Considerations: These are assets and must be managed under the same policies and procedures as other network-connected equipment.

2. Questions: Where and how will the data be stored? Will it go to a cloud-based service or be transferred to a local database? How will loss of internet access be addressed?

Considerations: When selecting solutions for data storage, consider the amount of data generated daily and the amount of data that must be stored.

3. Questions: How will each IIoT device’s time or data generation event be synchronized? How much variance in the time between IIoT devices is acceptable?

Considerations: Cellular devices use the network’s clock, whereas wireless or wired network devices may use network time protocol (NTP). The variance between these is a handful of seconds.

4. Questions: How is each IIoT device reporting time? Will transformation of the timestamp be necessary?

Considerations: Some devices list the time in Epoch format (seconds passed since January 1, 1970). Other devices record the time in UTC, while others list the time based on the local time zone. The dates and times must be in the same format to allow for the data and information provided by the devices to be processed, compared, and analyzed by the applications.

Consider IIoT data usability

With the data now held in a database or other systems, engineers must consider its use or accessibility.

1. Questions: Will the data only be accessible through the IIoT software solution, or will access to the tables and database driving the software also be possible?

Considerations: Some vendors or solution providers only provide web-based or frontend access. This access allows for analysis or visualization, but would not allow data integration into other internal solutions.

2. Questions: Is the software in a cloud-based platform, or is it running within the organization’s environment? Is there a guarantee of uptime? If the IIoT solution is not available for an hour or a day, what’s the impact?

Considerations: As the data and analytics from these IIoT solutions grow in importance, the organization may need to decide if they should continue to operate the equipment if the IIoT systems are offline.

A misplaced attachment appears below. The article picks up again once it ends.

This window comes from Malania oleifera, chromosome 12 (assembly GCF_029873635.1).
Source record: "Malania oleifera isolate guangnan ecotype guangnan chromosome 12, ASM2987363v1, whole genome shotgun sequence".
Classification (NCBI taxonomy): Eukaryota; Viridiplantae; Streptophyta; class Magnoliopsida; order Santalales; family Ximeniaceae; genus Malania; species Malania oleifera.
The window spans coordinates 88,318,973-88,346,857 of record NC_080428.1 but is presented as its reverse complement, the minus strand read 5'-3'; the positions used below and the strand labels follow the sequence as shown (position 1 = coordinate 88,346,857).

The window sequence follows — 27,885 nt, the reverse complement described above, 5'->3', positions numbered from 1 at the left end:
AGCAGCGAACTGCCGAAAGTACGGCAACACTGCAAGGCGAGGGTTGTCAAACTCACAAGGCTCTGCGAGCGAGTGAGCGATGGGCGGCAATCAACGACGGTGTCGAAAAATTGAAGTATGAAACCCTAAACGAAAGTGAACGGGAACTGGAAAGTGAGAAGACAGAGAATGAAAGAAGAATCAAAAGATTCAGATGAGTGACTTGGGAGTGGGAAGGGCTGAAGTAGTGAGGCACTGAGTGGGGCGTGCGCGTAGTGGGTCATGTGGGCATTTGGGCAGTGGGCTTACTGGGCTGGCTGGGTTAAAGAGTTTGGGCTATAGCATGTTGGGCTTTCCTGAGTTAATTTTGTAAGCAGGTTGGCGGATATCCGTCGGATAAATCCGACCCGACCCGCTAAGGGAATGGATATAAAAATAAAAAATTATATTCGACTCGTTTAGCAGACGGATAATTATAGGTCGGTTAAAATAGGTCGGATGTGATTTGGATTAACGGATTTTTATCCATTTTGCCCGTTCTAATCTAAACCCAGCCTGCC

3. Questions: Who will be allowed access, and what type of access will be granted? Will partners, contractors, or third parties be permitted access to the data?

Considerations: Engineers should work with the organization’s IT or security teams to understand any requirements for data sharing, transferring data, and integrating into existing identity and access management systems.

Assess support, management of IIoT devices

With the IIoT devices and potential networks or gateways in place, engineers should assess the support and management of these devices.

1. Questions: Who will be responsible for responding to a device malfunction or outage?

Considerations: Battery-powered devices have a limited lifetime, and maintenance should be scheduled to periodically replace the batteries.

2. Questions: Will spare IIoT devices be kept, and where will they be physically housed? How quickly can a malfunctioning device be swapped out, and who within the organization knows how to perform these tasks?

Considerations: The technicians at a location may need to receive additional training or documentation to allow them to replace these components.

3. Questions: What is the planned lifespan of the IIoT devices? Will the devices available in two or three years warrant the replacement of existing hardware?

Considerations: The organization may need to evaluate its strategy based on the fast changes within the IIoT space occurring year over year. New features or functions can provide enough value to drive replacements ahead of regular schedules.

IIoT can enable organizations to make smarter and quicker decisions and bring value through efficiency gains, cost savings, or cost avoidance. Although this article brings more questions than it does answers, working through these questions and considerations will result in a much more robust and comprehensive solution, avoiding the traps and pitfalls of charging into IIoT without planning.

Alan Raveling is OT architect at Interstates and a 2021 Engineering Learder Under 40, recognized in the Control Engineering September 2021 issue. Interstates is a Control Engineering content partner. Edited by Mark T. Hoske, content manager, Control Engineering, CFE Media, mhoske@cfemedia.com.

KEYWORDS: Industrial Internet of Things, IIoT implementation checklist


Use this checklist for your next IIoT project.

Alan Raveling
Author Bio: Alan Raveling is OT architect at Interstates and a 2021 Engineering Leader Under 40, recognized in the Control Engineering September 2021 issue.